The Importance of Civil Society

Civil society is important in every country because it is what truly gives the citizens a voice and also open up discussions for problems and positive changes that can be enacted. We found it hard to define as a class because the definition truly depends on the country and that country’s main issues, needs, and what will be the best for everyone affected. There seems to be one identical component to each existing civil society; the civil society is separated from the government. Some examples include non-governmental organizations focused on education, healthcare, or general welfare and international organizations such as the Red Cross.

The promotion of protecting the welfare of others is especially important in areas where there is a great deal of economic and political stability. Without the ability to voice concerns and address questionable policies put into place by state and government officials. Even in areas deemed to be highly democratic, there is the question of the existence of a true legitimate democracy. In the article Civil Society’s Claims to Political Representation in Brazil by Peter P. Houtzager and Adrian Gurza Lavalle questions how we view democracy and this inherent legitimacy. “We the people” becomes a controversial topic for places that claim to be democratic as they detail the prominence of civil society and efforts to improve representation. They discuss six distinct “competing notions of representation: electoral, membership, identity, proximity, meditation, and service. The term “notions” stuck out as being a question of how strong is the belief of citizens that they are being heard in society and how misconstrued in the belief that through representatives are people automatically heard.

Of those notions, I found membership, identity, and proximity to be major areas of concern for places wrought with instability. Membership is defined by how in sync the interests of the people involved with an organization and the representatives are. If the representatives are not aware or fully informed of what the people want, it is very easy to produce results that are actually successful. For instance, if a non-governmental organization is focused on improving teacher quality in school zones that are low-income based- money should be placed into improving hiring practices instead of buying the latest software equipment for the computer lab. Membership offers a great deal of accountability because the representative is supposed to be directly linked to the issues at hand.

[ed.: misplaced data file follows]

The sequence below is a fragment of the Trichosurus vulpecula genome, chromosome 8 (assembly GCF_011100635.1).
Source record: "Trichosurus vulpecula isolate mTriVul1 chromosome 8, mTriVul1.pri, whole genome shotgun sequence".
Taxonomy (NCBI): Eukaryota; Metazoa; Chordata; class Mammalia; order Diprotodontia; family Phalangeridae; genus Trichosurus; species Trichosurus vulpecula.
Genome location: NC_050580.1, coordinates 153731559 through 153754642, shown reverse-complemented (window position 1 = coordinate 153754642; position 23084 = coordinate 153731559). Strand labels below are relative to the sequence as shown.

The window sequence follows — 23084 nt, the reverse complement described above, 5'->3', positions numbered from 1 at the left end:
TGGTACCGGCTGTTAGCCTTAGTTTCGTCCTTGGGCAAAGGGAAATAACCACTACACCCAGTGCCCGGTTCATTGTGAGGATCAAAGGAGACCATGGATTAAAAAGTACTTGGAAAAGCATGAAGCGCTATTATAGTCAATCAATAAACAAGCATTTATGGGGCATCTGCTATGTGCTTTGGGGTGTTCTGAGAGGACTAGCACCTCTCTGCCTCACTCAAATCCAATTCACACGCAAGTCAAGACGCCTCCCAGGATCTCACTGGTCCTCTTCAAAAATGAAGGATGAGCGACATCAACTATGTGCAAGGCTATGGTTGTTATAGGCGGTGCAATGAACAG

Proximity is related to the physical closeness of the representative and represented. Proximity usually means that the representative has had experience firsthand and completely understands the issues that are taxing a community. It is suggested that having a similar perspective will increase the representatives interests and compassion surrounding the issue leading to a more successful outcome of having the issue heard and respected. Alluding to the previous example, if the representative lived in one of the low- income areas and attended the schools that need to place more focus on how they select and train teachers, that personal experience would indeed improve their understanding and connection with that issue.

Lastly, identity is a greater extension of proximity. Identity is defined as the representatives being directly related to the represented through the expression of self. Identity has many components including how someone views themselves, how they are viewed in their community, and how they are viewed in society. Having a representative who identifies in the same ways as the people being represented can lead to issues being given more weight. For example, a woman would be more able to identify with other women when it comes to talking about gender discrimination and enacting policies that would help to prevent it.

In a civil society, the representation is not done through elected officials but instead voluntary members who have the liberty to leave if they choose to. Brazil has been challenging the notions of representation and has become a model of what it means to create and regulate a civil society without governmental intervention in various ways including restructuring how they view representation and making a distinction between participation and representation. Civil society also gives people greater accessibility and has the ability to educate people in efficient ways on issues that may not directly affect them but the world they live in. In order for a global civil society to be created, I think it would take a lot of education for everyone involved. Similar to a global sense of feminism that we discussed earlier in class, there are different needs for each country and in order to create something that crosses language, borders, and ethnic groups is not impossible but proves challenging. However, normalizing civil society and working to improve the ways in which people are involved as seen in Brazil is an amazing start.

Houtzager, P.P. & Lavalle, A.D. Civil Society’s Claims to Political Representation in Brazil. Springer Science + Business Media. 9 January 2010. 1–26. Web.
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